Friday Feminine Gamification Viewpoint: communication styles
Traditionally men and women tend to behave different when communicating with people of the same gender. Men form friendships based on common interests, women look to friends for mutual support. When a man and a woman become friends however this divide is merged into friendships based on proximity, acceptance, effort, communication, common interests, affection and novelty.
The context of these variations is important still.
Men expect an element of competition in their friendships and hence will avoid discussing weakness and vulnerability. They avoid communicating personal and emotional concerns. Their basis for a friendship is to take part in activities together and exchanging favours in terms of activities, for each other. Their communication tends to be shoulder to shoulder, men talking whilst also watching a football game, building something, etc. Whilst listening men tend to remain silent.
Women on the other hand are more likely to speak about emotions and show their vulnerability and when they feel these emotions strongly that is when they most likely look for their best friend. It is also why girls often feel closer to their friends than guys do. Women tend to value their friendships for listening, communicating non-critically with each other, support, building each other self-esteem, offering comfort, validating beliefs and feelings and encouraging growth and development. Women tend to talk face-to-face and make a lot of eye contact. While listening women tend to make noises such as ‘Hmm.. yes, uh-huh’; to keep the conversation flowing and show respect.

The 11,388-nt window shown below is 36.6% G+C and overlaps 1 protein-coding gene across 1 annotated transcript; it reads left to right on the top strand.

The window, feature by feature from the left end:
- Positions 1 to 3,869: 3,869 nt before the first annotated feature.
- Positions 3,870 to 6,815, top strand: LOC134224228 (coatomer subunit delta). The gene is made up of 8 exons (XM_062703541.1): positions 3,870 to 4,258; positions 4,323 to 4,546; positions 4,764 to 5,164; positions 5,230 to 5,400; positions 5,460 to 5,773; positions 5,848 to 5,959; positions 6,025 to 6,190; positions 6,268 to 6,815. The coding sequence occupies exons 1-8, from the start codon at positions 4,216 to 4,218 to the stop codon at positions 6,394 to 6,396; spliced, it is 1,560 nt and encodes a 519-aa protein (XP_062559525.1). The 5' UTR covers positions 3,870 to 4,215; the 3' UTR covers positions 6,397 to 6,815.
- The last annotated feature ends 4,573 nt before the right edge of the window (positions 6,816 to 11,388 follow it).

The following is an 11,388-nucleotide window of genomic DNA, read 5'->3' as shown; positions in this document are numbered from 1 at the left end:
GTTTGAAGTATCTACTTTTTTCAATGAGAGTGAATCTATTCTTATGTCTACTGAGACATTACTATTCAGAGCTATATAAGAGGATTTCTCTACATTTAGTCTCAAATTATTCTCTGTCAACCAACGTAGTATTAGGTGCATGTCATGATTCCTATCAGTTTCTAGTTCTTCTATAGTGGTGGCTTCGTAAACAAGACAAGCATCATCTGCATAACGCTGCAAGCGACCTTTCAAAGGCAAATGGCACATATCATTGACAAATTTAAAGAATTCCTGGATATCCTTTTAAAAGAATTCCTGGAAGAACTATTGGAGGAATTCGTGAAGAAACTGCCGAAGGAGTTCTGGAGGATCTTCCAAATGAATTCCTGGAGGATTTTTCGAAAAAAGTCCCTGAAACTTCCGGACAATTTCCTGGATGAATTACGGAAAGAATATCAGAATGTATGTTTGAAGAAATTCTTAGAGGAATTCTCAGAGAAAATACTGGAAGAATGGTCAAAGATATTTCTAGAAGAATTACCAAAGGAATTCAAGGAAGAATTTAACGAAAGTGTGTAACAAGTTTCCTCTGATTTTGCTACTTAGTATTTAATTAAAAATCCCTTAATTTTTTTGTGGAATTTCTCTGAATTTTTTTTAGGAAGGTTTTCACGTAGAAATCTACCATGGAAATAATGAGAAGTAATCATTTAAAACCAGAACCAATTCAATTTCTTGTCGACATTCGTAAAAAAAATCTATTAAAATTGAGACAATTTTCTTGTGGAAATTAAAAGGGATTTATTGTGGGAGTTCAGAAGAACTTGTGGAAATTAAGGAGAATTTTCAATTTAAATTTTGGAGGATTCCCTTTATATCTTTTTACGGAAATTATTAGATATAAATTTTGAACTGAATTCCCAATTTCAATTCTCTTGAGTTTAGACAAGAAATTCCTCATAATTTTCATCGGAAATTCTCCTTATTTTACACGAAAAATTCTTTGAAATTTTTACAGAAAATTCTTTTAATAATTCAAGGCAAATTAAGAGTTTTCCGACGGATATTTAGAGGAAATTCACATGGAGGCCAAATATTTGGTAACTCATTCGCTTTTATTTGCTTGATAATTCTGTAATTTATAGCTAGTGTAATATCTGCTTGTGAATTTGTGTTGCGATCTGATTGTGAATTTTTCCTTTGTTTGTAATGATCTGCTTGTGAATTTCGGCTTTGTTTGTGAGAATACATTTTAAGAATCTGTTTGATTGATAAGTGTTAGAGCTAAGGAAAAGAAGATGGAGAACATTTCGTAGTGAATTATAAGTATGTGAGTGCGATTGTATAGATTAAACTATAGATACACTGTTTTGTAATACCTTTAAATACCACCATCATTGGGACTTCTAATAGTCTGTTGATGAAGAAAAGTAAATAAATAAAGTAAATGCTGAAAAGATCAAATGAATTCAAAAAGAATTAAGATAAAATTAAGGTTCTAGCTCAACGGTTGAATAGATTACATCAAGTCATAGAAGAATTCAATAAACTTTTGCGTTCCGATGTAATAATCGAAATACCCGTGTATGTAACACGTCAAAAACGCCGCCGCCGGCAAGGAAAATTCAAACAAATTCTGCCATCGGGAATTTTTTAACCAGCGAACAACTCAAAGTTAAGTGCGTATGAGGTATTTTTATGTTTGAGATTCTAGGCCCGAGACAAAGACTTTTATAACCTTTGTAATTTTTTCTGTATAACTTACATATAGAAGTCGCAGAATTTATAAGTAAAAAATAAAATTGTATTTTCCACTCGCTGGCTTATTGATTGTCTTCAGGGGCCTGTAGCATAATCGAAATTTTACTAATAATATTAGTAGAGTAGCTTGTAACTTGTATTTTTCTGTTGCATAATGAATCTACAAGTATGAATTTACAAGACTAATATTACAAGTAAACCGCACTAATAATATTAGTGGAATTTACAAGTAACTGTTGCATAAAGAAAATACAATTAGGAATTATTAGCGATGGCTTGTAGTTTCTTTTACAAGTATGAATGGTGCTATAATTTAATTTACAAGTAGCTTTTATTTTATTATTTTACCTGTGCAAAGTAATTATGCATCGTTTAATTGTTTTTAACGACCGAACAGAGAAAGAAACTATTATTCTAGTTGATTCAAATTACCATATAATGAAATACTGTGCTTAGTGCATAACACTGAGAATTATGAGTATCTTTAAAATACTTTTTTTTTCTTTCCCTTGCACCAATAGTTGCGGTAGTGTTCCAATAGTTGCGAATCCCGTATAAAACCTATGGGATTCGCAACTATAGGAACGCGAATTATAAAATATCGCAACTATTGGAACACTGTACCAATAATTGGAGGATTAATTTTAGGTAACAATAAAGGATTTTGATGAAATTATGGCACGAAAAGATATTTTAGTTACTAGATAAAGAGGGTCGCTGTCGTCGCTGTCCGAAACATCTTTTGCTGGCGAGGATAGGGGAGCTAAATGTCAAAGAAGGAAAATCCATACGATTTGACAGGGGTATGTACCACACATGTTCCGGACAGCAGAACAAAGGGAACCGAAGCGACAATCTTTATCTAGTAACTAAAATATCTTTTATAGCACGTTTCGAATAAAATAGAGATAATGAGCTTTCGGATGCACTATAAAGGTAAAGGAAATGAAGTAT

In public situations men tend to talk more, because there is an opportunity for competition and a good debate will bring out skills you can put on display. Women tend to talk more at home, where they are looking for support and comfort and ways to process their emotions of that day. Women tend to express agreement and support as opposed to debate.
From a design perspective in gamification we are often looking to encourage certain actions, behaviour and communications, so to ignore how the different communication styles play out, would be a big mistake in my view. I would also say that assuming that as soon as someone belongs to the male or female group of communicators and using only this as a stereotypical indicator of the communication you are aiming to design and stimulate is dangerous and a little shortsighted. In my view know the gender differentiators and then delve deeper to find the nuances and break a group of men or women into smaller more defined categories based on interests, demographics, education, behaviour, location, activities they take part in.
Finding a balance is an act of fine-tuning and when on a particular project deciding who the core target audience is right now. If they are mostly ladies then speak to the supportive and emotional side, but break it down further into the type of woman you are after. For example career women, may well have taken on a lot of masculine communication habits and may abhor soft communication, however I will bet on it that they still have a girlfriend to share emotions with outside of work. If you are aiming at a group of mothers, you may well need to speak the emotional tongue of dealing with children and not always knowing what to do in any given situation.
Do you have any fun examples of where the gender divide was well or not so well catered for? We would love to hear it, so please do share.